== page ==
Table E-1027

Without question, Table E-1027 is one of Gray’s most famous pieces, even though she was a prolific designer. In the decades since it became available commercially, Table E-1027 has come to represent the epitome of Modernist design. It is multipurpose, adjustable and portable. It works just as well in a bedroom as in a living room or sitting area. And finally, it brings refinement and tastefulness to any interior setting.

At Optima, we’re proud to include Table E-1027 in a host of spaces and arrangements for our residents and their visitors to enjoy.

A Brief History of Constructivism

As Modernism and its influence spread across the world in the early 1900s, new art and design factions emerged throughout cultures. Today, we’re exploring Constructivism, a Russian art and architecture movement that brought abstraction to the country. Learn more about the short-lived, industrial-heavy movement below:

The History of Constructivism

Constructivism popularized in the 1910s Soviet Union, the same period that the Bauhaus and De Stijl movements emerged across Eastern Europe. Constructivism was largely inspired by other modern, innovative developments of the time, specifically Bauhaus and Russian Futurism.

Constructivist artists strived to reflect the industrialization of urban society in their work. The movement’s art and architectural works combined characteristics from existing modern principles such as geometric and minimal design, with a more experimental approach.

Often staying away from ornate decorative elements, Constructivist architecture instead favored mechanical and industrial materials. This design direction also focused on space and rhythm, frequently resulting in futuristic and abstract-presenting structures.

Notable Works

Arguably the most well-known and famous Constructivist architectural work was the 1919 proposal of Tatlin’s Tower by Vladimir Tatlin. The project, which was never completed, intended to use iron, glass and steel in its design. As a towering symbol of modernity, its main feature included a twin helix — reaching taller than the Eiffel Tower — paired with four other suspended geometric structures that planned to rotate around the helix.

A model of Vladimir Tatlin’s Tatlin Tower

One of the main philosophies of Constructivism was to instill new aesthetics of the avant-garde into everyday life, which led architects to design some of the country’s most visited buildings in their unique style. The Zuev Workers’ Club in Moscow was one of many workers’ clubs to adopt the Constructivist style when completed in 1929. The composition of the building’s facade features a mix of circular staircases, stacked rectangular floors, bright pink paint and an exterior glazed treatment which was innovative for the time.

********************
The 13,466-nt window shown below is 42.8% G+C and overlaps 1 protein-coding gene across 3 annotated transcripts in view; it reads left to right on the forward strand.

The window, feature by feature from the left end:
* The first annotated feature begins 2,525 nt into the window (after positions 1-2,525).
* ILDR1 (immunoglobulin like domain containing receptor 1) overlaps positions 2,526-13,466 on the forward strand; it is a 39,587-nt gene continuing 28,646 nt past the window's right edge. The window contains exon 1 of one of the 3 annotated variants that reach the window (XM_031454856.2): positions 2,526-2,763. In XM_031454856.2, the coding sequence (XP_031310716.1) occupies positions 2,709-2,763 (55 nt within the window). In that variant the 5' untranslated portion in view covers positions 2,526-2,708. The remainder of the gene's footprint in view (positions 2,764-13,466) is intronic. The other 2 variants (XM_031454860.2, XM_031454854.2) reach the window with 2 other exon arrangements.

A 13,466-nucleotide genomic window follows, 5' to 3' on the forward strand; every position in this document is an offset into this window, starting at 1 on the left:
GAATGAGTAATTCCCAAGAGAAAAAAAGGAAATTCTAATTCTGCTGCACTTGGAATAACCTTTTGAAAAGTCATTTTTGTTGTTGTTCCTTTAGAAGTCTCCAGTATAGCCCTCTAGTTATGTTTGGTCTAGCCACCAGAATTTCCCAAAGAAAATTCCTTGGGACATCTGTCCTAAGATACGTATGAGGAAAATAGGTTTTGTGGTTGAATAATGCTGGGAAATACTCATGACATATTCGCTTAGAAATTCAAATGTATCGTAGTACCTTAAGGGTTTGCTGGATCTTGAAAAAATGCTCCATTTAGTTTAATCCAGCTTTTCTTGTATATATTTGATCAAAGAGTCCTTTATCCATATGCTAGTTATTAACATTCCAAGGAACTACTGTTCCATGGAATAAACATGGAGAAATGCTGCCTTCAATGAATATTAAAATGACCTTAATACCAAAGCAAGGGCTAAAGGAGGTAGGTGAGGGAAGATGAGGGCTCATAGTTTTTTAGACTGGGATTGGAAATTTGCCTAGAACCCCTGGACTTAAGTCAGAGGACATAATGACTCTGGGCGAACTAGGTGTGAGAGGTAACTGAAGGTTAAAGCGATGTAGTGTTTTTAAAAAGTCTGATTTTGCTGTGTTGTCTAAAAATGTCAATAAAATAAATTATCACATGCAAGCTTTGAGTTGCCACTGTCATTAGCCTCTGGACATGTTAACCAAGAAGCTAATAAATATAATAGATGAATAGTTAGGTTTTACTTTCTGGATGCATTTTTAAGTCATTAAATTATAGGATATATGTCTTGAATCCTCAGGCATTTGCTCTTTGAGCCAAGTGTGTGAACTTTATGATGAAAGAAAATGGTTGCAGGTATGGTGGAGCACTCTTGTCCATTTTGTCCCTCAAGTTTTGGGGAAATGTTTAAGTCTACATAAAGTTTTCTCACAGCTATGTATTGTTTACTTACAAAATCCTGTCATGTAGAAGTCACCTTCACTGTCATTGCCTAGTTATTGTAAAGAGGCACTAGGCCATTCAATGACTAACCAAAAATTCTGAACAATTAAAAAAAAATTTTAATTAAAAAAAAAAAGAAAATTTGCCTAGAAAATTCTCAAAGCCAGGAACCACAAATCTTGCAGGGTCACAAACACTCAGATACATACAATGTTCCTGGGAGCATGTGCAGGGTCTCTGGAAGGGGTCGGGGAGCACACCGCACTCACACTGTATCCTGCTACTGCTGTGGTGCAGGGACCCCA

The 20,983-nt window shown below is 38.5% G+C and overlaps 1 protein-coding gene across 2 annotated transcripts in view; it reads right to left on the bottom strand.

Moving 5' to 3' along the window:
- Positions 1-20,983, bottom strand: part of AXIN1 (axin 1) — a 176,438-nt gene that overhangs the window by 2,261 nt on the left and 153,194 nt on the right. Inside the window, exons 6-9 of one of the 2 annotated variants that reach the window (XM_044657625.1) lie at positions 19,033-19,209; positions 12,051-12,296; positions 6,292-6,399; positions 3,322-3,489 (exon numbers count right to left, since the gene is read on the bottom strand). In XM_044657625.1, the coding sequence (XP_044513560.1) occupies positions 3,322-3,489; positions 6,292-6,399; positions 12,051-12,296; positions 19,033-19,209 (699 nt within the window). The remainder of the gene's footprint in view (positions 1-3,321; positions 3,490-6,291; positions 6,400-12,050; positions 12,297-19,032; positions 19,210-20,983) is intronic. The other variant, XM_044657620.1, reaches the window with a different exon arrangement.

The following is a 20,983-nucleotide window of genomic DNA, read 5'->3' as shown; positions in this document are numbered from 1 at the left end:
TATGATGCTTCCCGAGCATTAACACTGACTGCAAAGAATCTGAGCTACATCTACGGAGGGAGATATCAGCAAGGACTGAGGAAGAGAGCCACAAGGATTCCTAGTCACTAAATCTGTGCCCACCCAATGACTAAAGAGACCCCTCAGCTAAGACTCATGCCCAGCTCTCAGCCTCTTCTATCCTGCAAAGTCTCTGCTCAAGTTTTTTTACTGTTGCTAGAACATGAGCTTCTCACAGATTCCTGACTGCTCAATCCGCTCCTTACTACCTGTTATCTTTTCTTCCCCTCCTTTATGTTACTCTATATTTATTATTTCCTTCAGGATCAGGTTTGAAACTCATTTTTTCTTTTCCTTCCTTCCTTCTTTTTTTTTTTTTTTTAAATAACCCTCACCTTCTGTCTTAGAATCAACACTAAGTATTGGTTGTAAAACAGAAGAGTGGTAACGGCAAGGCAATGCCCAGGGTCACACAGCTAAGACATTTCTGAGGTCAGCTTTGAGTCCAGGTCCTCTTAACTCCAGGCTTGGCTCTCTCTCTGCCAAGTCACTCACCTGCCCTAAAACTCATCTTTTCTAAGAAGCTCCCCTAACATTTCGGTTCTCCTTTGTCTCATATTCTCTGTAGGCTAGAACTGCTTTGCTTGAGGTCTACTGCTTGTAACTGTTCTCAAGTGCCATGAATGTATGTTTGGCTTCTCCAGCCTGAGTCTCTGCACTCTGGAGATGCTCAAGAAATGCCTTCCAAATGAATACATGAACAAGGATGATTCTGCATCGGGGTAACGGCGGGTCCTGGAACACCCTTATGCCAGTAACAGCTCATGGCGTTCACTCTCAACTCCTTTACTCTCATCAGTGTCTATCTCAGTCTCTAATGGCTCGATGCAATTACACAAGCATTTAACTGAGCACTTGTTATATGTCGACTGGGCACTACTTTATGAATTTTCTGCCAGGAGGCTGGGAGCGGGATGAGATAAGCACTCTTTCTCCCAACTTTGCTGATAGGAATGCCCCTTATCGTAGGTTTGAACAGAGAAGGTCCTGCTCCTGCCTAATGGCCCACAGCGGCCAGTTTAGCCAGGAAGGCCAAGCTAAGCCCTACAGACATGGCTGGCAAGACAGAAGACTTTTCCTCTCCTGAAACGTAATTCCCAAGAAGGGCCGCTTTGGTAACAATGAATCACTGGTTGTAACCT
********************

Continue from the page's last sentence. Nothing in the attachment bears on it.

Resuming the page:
Another famous work of Constructivism is Ogonyok Magazine’s printing plant which was commissioned in 1932 in Moscow. Russian artist El Lissitzky designed the building, and it remained his only architectural creation. The dynamic building features a mansard roof and circular windows that contrast the long rectangular exterior. Although damaged in a 2008 fire, the building remains a heritage site, and in 2012 it was named a regional landmark of the country.

The printing plant for Ogonyok Magazine, 1932

Although Constructivism lost steam only a decade after emerging, its influence is found in other movements like Brutalism, and works of graphic design, industrial design, fashion, and ultimately the Deconstructivism Movement. Stay tuned for more blogs spotlighting the many subsects of Modernist architecture!

Furniture Spotlight: The Pot™ Chair

With our deep connection to Modernist furniture and designers, it’s no wonder that we continue to gravitate to the classic beauty of Arne Jacobsen’s Pot™ as an essential seating element in the public spaces within Optima communities. 

Jacobsen, the prolific Danish designer of the Egg Chair and the Swan Chair, also created the Pot™ in 1959 for the SAS Royal Hotel in Copenhagen. In 2018 the Pot™ was relaunched with a fresh take on Jacobsen’s lounge chair, revitalized for the modern interior; the original design has been preserved, but the seat and materials have been reconsidered to offer fresh options in both fabrics and leathers. 

Originally, the Pot™ decorated both the Orchid Bar and Winter Garden in the SAS Royal Hotel, Copenhagen’s first high-rise. Alongside Jacobson’s other furniture designs in the Royal Hotel, including the Swan and Egg chairs, he exclusively utilized the Pot™ to complement the organic aesthetic found in the Orchid Bar and Winter Garden. The chair was also placed on every floor in the hotel across from the elevators to function as a recognizable meeting point.